Kent and Carol - Mobile travel blog

Wildflower Center, Austin

BlueBonnets

On the Segway Tour

Spring fed Swimming Pool

Train in the park

Train going under street.

Crusing on the River

Students practicing rowing.

JBJ Library and Museum

Four floors of Archive Papers


After the last posting, I got some questions so I am going to reply.

RVers have access to a couple directories that list the different RV parks throughout the U.S. and Canada. I use one that lists about 12,000 RV parks and it is thicker than a large city phone directory. It lists the directions to and the accommodations at each park. Most RVers want full hook-ups, which include electricity, water and a sewer connection. Most all RVs could survive with less than the full hook-ups because we have a fresh water tank and waste holding tanks and almost all motorhomes have an on-board generator. All RVs have a propane tank for heating and cooking. Also most motorhomes have an inverter, which takes power from batteries and converts it into AC like you get in a house. That works great, but if you use the inverter too much you will run down the batteries. I have three 12-volt batteries for inverter use and two other 12-volt batteries for starting the motorhome engine. I also have a 10-watt solar panel, which will do a very slow trickle charge of the batteries. You can buy larger solar panels and if you want you can cover your motohome roof with panels, if you do a lot of camping without hooking up to an electric source. We don’t do much of that. We do have the following: 100 gallon fresh water tank, 47 gallon black water holding tank, 54 gallon gray water holding tank, 7,500 watt generator and 2,000 watt inverter. With all this, most RVers and us included still like full hookups at RV parks. A lot of state parks have just electricity, which we can fill our water tank and with careful use of water we can last about 5 days before we need to empty the holding tanks. The almost all parks also have a dump station so when you are ready to leave the park you can empty the holding tanks. I try to have the tanks as empty as possible before driving down the highway to save weight. Most all RV parks are on the out skirts of the cities. Our next destination is Austin, Texas, and by looking in the RV directory I locate an RV park just across the river from the downtown district of the city. I just know this is going to be a very old park with very small, tight parking spaces and with lots of long-term residents. You will find most year round parks have several long-term residents like construction workers etc. because you can stay in an RV park for very little money each month. As an example when we stay in Mission, TX. for the winter, we pay only $290 per month. Well, any way on Sunday, April 11, we make our short drive through rolling hills past many fields of wildflowers and arrived in Austin. We let the GPS lead our way to the Pecan Grove RV Park and as expected it is old, tight and full of residents but what an ideal location in the city. It is in what I would call the “hippy” area, if there is such a thing anymore, with five neat restaurants nearby and then only about a mile from downtown. We ate in two of the restaurants and one was right next door to the RV park. Austin has a very different saying, “Keep Austin Weird”. Not sure what that means.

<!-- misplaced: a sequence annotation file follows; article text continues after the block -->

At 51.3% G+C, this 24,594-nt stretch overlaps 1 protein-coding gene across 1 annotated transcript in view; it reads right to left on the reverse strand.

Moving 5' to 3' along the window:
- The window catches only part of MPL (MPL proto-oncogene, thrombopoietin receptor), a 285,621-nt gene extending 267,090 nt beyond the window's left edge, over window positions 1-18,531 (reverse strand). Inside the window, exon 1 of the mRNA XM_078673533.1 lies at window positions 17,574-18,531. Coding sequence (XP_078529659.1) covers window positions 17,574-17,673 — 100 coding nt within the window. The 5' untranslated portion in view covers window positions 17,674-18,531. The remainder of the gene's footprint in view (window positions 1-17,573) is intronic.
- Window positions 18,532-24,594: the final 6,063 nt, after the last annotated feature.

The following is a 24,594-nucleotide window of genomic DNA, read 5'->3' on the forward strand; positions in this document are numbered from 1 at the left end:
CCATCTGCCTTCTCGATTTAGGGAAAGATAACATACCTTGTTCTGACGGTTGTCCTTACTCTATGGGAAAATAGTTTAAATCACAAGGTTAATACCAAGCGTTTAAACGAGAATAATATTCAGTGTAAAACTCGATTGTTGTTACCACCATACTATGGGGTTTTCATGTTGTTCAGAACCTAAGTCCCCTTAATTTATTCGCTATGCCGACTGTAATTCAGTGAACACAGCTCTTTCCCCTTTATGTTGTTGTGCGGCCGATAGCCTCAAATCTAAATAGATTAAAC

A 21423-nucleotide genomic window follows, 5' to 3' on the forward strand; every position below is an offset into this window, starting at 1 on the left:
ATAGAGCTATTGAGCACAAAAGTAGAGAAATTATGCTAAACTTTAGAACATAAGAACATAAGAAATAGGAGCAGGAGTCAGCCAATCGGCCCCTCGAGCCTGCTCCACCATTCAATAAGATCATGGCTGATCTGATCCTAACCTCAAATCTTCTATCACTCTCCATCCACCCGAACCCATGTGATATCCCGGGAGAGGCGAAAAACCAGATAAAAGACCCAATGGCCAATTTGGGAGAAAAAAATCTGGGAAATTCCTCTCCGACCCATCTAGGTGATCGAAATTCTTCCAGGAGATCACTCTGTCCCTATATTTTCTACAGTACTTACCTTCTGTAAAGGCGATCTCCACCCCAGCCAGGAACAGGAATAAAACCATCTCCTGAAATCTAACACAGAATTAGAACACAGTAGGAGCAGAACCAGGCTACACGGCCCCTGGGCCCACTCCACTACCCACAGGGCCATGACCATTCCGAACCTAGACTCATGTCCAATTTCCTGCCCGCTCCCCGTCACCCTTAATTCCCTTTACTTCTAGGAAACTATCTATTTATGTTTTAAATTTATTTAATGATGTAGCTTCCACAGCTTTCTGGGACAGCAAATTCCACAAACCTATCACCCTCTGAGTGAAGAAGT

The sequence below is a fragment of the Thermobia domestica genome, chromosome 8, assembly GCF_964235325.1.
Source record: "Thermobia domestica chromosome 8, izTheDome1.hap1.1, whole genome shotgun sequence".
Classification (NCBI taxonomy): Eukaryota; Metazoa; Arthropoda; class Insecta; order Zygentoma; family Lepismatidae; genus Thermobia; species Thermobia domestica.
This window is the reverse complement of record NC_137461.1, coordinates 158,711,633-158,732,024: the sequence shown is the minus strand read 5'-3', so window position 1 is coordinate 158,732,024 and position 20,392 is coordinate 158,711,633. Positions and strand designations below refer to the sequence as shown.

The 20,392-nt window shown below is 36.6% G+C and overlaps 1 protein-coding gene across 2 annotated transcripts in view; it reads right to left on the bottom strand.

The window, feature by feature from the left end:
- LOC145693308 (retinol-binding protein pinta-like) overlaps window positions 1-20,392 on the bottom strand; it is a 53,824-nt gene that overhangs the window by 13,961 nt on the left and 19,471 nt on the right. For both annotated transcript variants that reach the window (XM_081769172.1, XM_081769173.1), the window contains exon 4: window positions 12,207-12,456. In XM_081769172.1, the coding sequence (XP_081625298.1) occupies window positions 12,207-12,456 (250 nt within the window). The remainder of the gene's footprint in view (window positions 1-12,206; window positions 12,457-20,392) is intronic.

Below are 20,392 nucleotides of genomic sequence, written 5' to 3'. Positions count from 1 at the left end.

Monday we drove the Jeep to the Lady Bird Johnson Wild Flower Center, which had some nice architecture and beautiful flower displays. Tuesday I went downtown and took an hour guided tour of downtown on a Segway, which was a lot of fun. That afternoon while Carol slept, I did some Geocaching, which took me a city park just a few blocks from the RV park. There, they had a swimming pool that was fed by a spring (interesting) and the runoff forms a small river, which they used for canoeing. There was also a miniature train with 16-inch rails like the one that I sometimes work with in Kansas City. Of course I had to ride it. It was about a 10-minute ride, out and back, which goes along the river, a view of the downtown buildings, under a city street and then back through the children’s playground, through a tunnel and back to the station. I would have not visited this place without the Geocaching leading me there. That evening Carol and I took a sunset cruise on the river that goes along the downtown district. The cruise also took us under a bridge that is the Spring and Summer home for about 10,000 bats. At sunset the bats all take off at about the same time to go feed for the night. Of course our luck, that particular evening it was windy and the migration was much slower than usual. The boat captain said it usually looks like a dark cloud as they leave together but tonight is was sort of a dribble, but interesting anyway. Wednesday was some more immersion of LBJ as we went to the Johnson Library and Museum, which is on the University campus. The building is six-floors but the displays takes up only about two and a half floors with the other portion for the Archives. There are 45 Million pages of historical documents if you need to do some research sometime. That afternoon we tried out a recommended BBQ on the southern edge of the downtown district. OK, but I still prefer Gates in Kansas City. Thursday, April 15, we headed to Palestine, Texas to guess what, ride a train.



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